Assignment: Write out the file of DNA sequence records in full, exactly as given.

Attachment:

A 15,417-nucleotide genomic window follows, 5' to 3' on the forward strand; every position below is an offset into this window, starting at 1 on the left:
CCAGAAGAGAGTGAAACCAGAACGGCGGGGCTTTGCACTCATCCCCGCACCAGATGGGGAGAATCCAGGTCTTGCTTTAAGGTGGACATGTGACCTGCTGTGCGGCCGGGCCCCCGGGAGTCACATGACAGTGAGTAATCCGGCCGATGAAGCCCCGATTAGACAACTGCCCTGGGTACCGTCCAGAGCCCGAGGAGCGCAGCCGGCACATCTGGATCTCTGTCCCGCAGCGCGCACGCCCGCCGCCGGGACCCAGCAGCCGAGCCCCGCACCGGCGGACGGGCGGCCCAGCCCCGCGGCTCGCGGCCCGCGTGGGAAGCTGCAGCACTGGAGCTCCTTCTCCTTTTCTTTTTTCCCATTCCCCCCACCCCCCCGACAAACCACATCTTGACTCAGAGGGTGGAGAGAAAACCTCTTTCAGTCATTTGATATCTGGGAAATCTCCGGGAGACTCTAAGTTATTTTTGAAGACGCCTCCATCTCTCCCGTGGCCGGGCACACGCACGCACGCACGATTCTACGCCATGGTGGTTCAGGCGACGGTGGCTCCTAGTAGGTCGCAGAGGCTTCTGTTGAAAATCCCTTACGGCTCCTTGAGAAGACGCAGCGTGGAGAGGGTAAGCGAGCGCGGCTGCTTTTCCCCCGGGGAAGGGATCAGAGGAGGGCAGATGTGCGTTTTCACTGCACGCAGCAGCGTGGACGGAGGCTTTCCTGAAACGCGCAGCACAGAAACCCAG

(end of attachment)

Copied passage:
A 15,417-nucleotide genomic window follows, 5' to 3' on the forward strand; every position below is an offset into this window, starting at 1 on the left:
CCAGAAGAGAGTGAAACCAGAACGGCGGGGCTTTGCACTCATCCCCGCACCAGATGGGGAGAATCCAGGTCTTGCTTTAAGGTGGACATGTGACCTGCTGTGCGGCCGGGCCCCCGGGAGTCACATGACAGTGAGTAATCCGGCCGATGAAGCCCCGATTAGACAACTGCCCTGGGTACCGTCCAGAGCCCGAGGAGCGCAGCCGGCACATCTGGATCTCTGTCCCGCAGCGCGCACGCCCGCCGCCGGGACCCAGCAGCCGAGCCCCGCACCGGCGGACGGGCGGCCCAGCCCCGCGGCTCGCGGCCCGCGTGGGAAGCTGCAGCACTGGAGCTCCTTCTCCTTTTCTTTTTTCCCATTCCCCCCACCCCCCCGACAAACCACATCTTGACTCAGAGGGTGGAGAGAAAACCTCTTTCAGTCATTTGATATCTGGGAAATCTCCGGGAGACTCTAAGTTATTTTTGAAGACGCCTCCATCTCTCCCGTGGCCGGGCACACGCACGCACGCACGATTCTACGCCATGGTGGTTCAGGCGACGGTGGCTCCTAGTAGGTCGCAGAGGCTTCTGTTGAAAATCCCTTACGGCTCCTTGAGAAGACGCAGCGTGGAGAGGGTAAGCGAGCGCGGCTGCTTTTCCCCCGGGGAAGGGATCAGAGGAGGGCAGATGTGCGTTTTCACTGCACGCAGCAGCGTGGACGGAGGCTTTCCTGAAACGCGCAGCACAGAAACCCAG